Dead & Buried (1981) … Voodoo & Freddy Krueger

If there was ever a classic film from the 1980s, DEAD & BURIED is it. Take the two writers of ALIEN, Dan O’Bannon and Ronald Shusett; the director of 1972s RAW MEAT and 1987s WANTED: DEAD OR ALIVE, Gary Sherman; a cast that includes  James Farentino, Jack Albertson, Melody Anderson, and a pre-NIGHTMARE ON ELM STREET Robert Englund; some fantastic special effects; and wrap this all up in a horror mystery that will have you guessing until the last frame, and you’ve got an enduring classic genre film that is as effective in 2015 as it was in 1981.

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Welcome to Potter’s Bluff

Welcome to Potter’s Bluff, a beautiful, sleepy little coastal town where everyone knows everyone, everyone is friendly, and everyone seems to be a killer. Any tourist, hitchhiker, or casual visitors that passes through Potter’s Bluff never make it out alive. The film opens with a professional photographer (Christopher Allport) out on the beach taking pictures of the beautiful scenery. While taking some photos, a sexy girl (Lisa Blount) befriends and seduces him, and just as he’s about to seal the deal, a group of people appear and help the girl on the beach kill the hapless photographer in the most gruesome of ways. The others help her beat, stab, slash, and burn the man all the while taking pictures and shooting film of the murder. The next day Sheriff Dan Gillis (Farentino) is called to the scene of a bad car accident. The victim is identified as the poor photographer from the opening scene. Gillis and the others wait around for the town’s mortician (Jack Albertson) to pronounce the victim dead. Only problem is… he’s not.

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This is a harrowing scene that, no matter how many times I see it, it always succeeds in freaking me out and making me turn on the lights in the house. As the story unfolds, Sheriff Gillis is called to the scene of endless murders and has no leads as to what the hell is going on in his small town. The cinematography is stunning, and Steven Poster gives us some amazing shots of the small town and contrasts them with horrible images of death and murder. The deaths become all the more disturbing as we, the viewer, realize that the seemingly innocent, friendly, and helpful citizens of Potter’s Bluff are committing these heinous crimes. The script is fantastic and we get just enough clues to think we know what is going on, only to be proven wrong in the next scene. Dan O’Bannon does a stellar job with the script and will keep you glued to the screen.

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The acting gets a little melodramatic in places, but it all works out in the end. This was the final theatrical appearance of actor Jack Albertson. Albertson was actually suffering from cancer and in constant pain during the filming of this movie, which makes it all the more creepy that his role in the film was as the town’s mortician. He makes several speeches about death and dying and you can almost see the look of anguish in his eyes. He is a classic actor and added an air of class to the entire project.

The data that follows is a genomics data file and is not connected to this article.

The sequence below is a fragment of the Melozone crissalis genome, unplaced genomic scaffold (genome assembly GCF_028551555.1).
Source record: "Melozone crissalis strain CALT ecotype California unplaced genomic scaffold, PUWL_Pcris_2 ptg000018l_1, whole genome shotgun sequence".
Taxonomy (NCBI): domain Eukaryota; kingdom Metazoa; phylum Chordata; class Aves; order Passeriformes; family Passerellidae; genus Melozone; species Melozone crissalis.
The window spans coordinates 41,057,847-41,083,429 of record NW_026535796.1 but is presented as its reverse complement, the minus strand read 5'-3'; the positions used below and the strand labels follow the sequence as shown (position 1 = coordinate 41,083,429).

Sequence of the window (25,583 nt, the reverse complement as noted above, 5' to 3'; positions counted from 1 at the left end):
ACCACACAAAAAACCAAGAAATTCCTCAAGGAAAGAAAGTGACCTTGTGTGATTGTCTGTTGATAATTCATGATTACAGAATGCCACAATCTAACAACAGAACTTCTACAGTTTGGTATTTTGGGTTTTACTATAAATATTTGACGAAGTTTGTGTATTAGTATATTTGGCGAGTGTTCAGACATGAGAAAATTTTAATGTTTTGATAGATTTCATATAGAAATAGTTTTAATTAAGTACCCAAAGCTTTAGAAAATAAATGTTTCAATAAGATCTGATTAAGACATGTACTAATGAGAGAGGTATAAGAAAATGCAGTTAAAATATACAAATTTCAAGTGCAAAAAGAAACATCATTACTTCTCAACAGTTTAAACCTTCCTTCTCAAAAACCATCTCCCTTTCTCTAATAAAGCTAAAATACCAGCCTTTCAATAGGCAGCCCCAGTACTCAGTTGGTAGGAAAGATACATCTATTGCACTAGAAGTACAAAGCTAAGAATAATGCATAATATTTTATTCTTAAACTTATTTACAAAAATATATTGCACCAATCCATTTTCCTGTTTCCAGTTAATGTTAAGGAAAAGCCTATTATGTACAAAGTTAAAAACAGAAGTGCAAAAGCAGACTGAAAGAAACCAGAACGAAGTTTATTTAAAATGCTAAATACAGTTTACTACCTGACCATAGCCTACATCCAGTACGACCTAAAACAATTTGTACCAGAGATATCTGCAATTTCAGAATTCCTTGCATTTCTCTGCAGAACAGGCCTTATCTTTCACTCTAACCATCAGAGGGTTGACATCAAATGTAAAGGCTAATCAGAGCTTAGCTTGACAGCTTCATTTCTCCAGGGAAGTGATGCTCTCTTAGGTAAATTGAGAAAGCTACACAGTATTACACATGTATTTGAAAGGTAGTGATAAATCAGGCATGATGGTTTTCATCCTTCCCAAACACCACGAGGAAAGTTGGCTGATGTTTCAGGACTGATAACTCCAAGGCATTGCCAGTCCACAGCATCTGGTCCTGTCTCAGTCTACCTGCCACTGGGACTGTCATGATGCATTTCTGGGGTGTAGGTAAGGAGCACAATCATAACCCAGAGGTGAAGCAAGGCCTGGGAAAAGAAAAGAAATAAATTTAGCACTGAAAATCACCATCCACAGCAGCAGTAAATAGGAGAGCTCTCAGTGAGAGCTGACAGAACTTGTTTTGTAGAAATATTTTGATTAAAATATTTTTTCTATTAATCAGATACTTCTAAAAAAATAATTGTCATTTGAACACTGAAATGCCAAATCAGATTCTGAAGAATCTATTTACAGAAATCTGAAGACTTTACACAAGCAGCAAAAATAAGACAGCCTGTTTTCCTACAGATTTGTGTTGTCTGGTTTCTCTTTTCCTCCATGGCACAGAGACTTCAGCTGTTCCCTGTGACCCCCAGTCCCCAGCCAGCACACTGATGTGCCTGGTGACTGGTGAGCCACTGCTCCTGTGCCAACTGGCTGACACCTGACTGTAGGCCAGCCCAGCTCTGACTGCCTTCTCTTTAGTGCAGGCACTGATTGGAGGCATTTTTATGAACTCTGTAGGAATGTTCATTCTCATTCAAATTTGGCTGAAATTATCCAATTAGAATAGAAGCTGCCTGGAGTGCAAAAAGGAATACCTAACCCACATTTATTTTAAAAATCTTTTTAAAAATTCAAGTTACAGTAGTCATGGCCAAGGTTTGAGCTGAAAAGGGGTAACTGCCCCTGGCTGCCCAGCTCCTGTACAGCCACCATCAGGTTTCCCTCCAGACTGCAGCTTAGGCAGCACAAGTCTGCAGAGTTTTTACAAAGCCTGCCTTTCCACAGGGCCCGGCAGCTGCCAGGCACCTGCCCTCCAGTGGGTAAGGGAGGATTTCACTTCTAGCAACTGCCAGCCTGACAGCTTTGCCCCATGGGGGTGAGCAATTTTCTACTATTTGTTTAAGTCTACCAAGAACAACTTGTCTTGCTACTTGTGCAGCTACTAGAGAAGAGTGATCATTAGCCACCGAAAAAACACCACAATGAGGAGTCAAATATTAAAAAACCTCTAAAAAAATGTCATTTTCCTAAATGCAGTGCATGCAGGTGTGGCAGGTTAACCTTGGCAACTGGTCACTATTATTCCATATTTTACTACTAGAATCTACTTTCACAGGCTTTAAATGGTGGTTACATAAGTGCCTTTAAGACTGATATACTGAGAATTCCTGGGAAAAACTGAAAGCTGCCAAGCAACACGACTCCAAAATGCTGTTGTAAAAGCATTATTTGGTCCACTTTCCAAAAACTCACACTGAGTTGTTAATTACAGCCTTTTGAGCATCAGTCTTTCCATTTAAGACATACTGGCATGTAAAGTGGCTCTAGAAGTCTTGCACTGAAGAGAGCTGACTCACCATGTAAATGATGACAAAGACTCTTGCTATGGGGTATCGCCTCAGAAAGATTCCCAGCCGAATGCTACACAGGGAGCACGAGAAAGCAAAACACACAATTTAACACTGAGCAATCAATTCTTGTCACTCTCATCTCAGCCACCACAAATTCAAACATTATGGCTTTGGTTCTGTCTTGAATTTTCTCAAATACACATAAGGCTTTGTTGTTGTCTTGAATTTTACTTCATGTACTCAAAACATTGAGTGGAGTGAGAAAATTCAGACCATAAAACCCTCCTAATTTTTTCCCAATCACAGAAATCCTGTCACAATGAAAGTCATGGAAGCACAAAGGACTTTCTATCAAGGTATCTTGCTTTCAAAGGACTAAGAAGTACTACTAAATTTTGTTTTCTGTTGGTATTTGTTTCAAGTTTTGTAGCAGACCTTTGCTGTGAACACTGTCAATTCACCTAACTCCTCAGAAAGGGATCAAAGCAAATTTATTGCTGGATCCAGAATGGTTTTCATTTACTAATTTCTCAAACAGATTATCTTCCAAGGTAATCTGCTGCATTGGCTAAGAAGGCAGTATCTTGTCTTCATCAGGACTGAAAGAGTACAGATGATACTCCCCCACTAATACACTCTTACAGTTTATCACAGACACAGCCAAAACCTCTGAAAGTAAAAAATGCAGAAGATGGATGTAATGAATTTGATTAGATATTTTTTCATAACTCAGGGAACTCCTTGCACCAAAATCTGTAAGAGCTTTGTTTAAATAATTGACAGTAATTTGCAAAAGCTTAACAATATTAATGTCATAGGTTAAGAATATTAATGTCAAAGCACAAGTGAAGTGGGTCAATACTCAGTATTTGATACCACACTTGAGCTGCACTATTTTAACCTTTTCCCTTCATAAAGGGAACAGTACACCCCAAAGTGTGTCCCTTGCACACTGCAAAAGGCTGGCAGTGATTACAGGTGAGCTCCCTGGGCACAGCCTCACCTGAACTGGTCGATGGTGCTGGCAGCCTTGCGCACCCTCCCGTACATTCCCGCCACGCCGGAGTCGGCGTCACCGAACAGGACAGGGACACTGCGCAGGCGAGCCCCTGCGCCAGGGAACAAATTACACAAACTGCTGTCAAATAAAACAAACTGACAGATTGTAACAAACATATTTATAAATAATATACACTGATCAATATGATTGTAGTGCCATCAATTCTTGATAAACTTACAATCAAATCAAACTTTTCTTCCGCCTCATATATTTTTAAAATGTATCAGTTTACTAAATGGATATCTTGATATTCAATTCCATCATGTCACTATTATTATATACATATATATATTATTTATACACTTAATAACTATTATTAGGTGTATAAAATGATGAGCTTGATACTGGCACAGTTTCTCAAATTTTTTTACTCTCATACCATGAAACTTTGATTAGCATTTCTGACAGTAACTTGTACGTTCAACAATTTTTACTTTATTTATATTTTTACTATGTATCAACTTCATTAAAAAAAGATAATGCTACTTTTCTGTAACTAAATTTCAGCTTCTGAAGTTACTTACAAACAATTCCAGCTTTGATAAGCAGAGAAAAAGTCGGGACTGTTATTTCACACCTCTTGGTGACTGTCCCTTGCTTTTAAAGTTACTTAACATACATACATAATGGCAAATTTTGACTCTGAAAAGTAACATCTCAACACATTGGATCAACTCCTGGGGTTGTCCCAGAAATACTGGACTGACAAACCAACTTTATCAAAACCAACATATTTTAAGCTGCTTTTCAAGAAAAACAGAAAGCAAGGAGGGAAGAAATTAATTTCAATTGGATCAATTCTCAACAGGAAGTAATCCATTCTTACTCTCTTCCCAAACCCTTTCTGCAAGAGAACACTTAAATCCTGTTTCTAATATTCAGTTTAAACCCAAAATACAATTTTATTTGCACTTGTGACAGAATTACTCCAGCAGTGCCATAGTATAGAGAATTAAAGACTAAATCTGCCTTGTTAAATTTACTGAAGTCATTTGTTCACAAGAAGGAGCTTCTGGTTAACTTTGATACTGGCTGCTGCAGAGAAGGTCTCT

The special effects were done by none other than Stan Winston, and even though there aren’t any monsters or creatures in DEAD & BURIED, this film shows just how bad ass Winston was at with non-monster graphic make-up effects. From the burned body to victims getting sliced up and harpooned, Winston executes the effects beautifully and Sherman’s camera never flinches from the carnage and death.

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But perhaps the one element that has made DEAD & BURIED such an enduring classic is the ending. Don’t worry, there’s no spoilers here, but the ending is the stuff of M. Night Shyamalan’s wet dreams. The mystery of the murders and the motives behind them are unveiled in the last few minutes of the film. The first time I saw DEAD & BURIED I immediately rewound the tape (yeah, it was a long time ago) and watched it again to pick up on all the clues.

DEAD & BURIED might not be one of the immediate films you think of when you list important horror films of the 1980s, but after seeing this film, you will change that opinion. This is a fantastic film with a solid, original script that delivers in every way. There’s gore, mystery, scares, great scenery, and a fantastic atmosphere created by Sherman that completes the package. If you haven’t seen this film yet, then by all means go out and buy it. If you’ve seen it, but not for some time, re-watch it and re-live the horror of DEAD & BURIED.

Yeah… I love everything about this film.

The fate that awaits all hitchhikers!!

The fate that awaits all hitchhikers!!

My Summary:

Director: Gary A. Sherman

Plot: 4.5 out of 5 stars

Gore: 7 out of 10 skulls

Zombie Mayhem: 0 out of 5 brains

Reviewed by Scott Shoyer

Stay Bloody!!!

Smile and say "Dead"!!!

Smile and say “Dead”!!!

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